Over 70 percent of train parts produced by 10 Chinese manufacturers were found to fail safety tests, as concerns arise over the safety of Chinese trains that will enter service in Hong Kong starting from 2018.
The China Railway Corporation, the country’s national railway operator, examined 14 train components used in braking cargo trains in its latest quality check. It found that only four samples, or 28.6 percent of the components, were in compliance with the safety standards.
Caixin reported that the components tested were “composite brake shoes,” an essential part used for stopping the train. Components that failed to meet the safety standards would increase the braking distance of the locomotive, a potential safety threat on the tracks.
The news comes as Hong Kong’s MTR corporation earlier ordered 93 new eight-car trains produced by a Shandong-based train producer. The trains are set to replace the current UK-made fleet starting from 2018, and will run on four rail lines in Hong Kong.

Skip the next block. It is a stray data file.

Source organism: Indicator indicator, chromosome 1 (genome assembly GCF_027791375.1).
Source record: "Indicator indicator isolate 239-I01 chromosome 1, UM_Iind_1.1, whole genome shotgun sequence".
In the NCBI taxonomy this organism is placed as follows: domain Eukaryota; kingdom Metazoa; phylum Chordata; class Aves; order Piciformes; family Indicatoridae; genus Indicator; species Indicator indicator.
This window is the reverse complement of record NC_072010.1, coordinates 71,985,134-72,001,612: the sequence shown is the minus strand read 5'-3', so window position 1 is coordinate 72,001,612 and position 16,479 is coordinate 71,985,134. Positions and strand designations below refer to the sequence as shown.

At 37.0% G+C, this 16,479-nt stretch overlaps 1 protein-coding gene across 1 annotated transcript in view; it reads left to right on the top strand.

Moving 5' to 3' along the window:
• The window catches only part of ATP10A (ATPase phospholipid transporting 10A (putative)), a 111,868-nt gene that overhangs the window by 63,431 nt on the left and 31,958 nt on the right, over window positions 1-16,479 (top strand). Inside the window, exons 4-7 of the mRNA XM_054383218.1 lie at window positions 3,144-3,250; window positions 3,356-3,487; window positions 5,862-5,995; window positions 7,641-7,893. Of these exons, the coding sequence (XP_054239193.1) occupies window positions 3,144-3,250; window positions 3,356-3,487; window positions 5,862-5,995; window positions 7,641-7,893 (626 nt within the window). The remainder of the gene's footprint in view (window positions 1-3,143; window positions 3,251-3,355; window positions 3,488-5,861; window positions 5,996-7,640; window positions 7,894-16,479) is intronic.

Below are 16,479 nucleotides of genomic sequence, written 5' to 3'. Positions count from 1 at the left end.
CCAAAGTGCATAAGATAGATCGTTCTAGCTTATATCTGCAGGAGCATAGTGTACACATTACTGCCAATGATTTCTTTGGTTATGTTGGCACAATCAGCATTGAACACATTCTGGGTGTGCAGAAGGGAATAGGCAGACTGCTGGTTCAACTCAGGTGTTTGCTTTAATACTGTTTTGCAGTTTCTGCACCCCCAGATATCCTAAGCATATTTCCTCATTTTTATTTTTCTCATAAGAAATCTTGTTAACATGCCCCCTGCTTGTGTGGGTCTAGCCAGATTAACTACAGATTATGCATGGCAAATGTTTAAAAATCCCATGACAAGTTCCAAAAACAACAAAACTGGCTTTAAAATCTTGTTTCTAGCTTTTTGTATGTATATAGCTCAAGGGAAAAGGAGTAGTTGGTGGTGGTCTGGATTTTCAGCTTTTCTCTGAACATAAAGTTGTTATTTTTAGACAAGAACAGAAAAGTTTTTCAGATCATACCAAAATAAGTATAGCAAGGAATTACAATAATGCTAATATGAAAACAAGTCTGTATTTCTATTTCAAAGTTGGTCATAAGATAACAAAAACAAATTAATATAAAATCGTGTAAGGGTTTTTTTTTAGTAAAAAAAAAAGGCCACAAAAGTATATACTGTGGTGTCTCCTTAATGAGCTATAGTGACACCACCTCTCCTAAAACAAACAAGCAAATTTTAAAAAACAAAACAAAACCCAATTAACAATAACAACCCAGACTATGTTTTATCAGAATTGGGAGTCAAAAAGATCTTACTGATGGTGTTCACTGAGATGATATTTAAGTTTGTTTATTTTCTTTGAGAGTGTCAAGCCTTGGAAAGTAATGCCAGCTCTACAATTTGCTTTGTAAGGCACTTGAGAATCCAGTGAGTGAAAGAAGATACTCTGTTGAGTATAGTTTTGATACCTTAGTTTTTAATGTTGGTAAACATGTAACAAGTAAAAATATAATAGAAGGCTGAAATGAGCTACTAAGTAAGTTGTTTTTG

Responding to concerns over the safety of trains made in China, the MTR Corporation told HKFP that all brake pads used in Chinese-made passenger trains “are manufactured in Germany and Australia.”
It added that MTR staff would be “stationed full-time at the factory to quality-assure the manufacturing and assembly process.” Testing and commissioning would be conducted before the trains enter service, said the spokesperson.
iCable news quoted a Chinese railway expert as saying that all the trains currently running on Chinese tracks are safe. He said the 30 percent passing rate was unacceptable, but emphasised that the problematic parts tested were only used in cargo trains.
The MTR first introduced Chinese-made trains to its fleet in 2011. The locomotives were assembled by a subsidiary of the China CNR Corporation, and are currently running on the Kwun Tong and Tseung Kwan O lines.
Caixin reported that the Beijing Railway Bureau, Zhengzhou Railway Bureau and the Aviation Industry Corporation of China were among the 10 corporations with poor test results. China Railway has ordered the companies to repair the problematic parts. All railway operators in China are currently banned from purchasing the unsafe train components from the 10 companies.